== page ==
A British chess grandmaster who once famously declared that men were better suited to the game than women played against 20 women simultaneously in Auckland on Wednesday and didn’t lose a match.
Nigel Short, once placed third in world chess rankings and considered Britain’s best ever player, was in New Zealand to take part in the 2016 NZ Chess Open. The exhibition games, called “Beauty V the Beast,” were a lighthearted adjunct aimed at promoting awareness of the game.
In a column in the magazine New in Chess last year, Short suggested that the reason more men were playing high-level chess than women was due to gender differences.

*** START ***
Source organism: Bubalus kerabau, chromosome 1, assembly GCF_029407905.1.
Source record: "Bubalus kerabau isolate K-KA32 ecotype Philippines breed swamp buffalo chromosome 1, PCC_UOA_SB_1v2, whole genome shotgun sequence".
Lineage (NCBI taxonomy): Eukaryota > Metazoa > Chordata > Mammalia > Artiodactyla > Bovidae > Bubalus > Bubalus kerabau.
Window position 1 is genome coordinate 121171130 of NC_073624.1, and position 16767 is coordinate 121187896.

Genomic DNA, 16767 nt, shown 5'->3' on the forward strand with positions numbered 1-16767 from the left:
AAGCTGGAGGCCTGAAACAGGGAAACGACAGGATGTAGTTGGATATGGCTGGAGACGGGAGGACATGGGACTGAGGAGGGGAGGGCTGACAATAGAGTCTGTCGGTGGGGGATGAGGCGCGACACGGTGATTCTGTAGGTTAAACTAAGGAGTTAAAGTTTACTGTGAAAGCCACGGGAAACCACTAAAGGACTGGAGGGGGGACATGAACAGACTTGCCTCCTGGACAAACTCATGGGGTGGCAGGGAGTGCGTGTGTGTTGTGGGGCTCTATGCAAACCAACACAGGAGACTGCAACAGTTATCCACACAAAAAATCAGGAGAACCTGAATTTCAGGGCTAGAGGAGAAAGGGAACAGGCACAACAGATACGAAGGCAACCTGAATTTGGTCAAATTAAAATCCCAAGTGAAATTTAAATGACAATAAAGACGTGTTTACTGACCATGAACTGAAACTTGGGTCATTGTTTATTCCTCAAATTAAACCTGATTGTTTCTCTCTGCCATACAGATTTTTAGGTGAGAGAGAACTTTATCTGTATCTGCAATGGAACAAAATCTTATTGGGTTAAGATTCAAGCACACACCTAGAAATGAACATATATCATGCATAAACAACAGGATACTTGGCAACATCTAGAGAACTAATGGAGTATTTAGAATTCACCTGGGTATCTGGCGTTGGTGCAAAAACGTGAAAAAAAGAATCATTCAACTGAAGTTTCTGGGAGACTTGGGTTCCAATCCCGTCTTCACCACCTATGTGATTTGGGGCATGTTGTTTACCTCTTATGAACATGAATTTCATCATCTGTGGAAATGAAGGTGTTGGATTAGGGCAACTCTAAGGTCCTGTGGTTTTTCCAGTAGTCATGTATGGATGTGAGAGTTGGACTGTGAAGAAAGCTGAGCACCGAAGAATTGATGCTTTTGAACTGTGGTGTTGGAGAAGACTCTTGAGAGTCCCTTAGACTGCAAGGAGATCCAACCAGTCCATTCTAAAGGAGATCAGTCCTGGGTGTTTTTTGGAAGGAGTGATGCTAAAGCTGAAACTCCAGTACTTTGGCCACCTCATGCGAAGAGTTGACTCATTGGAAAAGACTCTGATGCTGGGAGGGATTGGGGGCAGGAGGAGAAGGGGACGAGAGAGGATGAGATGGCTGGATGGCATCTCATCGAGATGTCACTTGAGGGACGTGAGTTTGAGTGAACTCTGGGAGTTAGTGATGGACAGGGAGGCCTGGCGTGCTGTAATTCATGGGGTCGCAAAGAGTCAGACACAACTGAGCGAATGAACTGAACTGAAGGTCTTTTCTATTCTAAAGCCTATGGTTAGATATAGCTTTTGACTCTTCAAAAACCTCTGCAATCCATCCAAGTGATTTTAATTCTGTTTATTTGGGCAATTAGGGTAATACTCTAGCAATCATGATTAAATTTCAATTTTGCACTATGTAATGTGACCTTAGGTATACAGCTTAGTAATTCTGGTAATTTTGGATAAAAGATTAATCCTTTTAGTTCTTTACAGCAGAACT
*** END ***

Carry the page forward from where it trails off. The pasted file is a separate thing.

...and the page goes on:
“Men and women’s brains are hard-wired very differently, so why should they function in the same way?” he wrote.
The statement caused some controversy in mainstream media, where it was pointed out former women’s world champion Judit Polgar had beaten Nigel Short eight classical games to three in total with five draws.
But Short had no trouble beating all of Wednesday’s contenders, with former reality TV contestant and competitive chess player Natasha Fairley providing the strongest challenge. GNA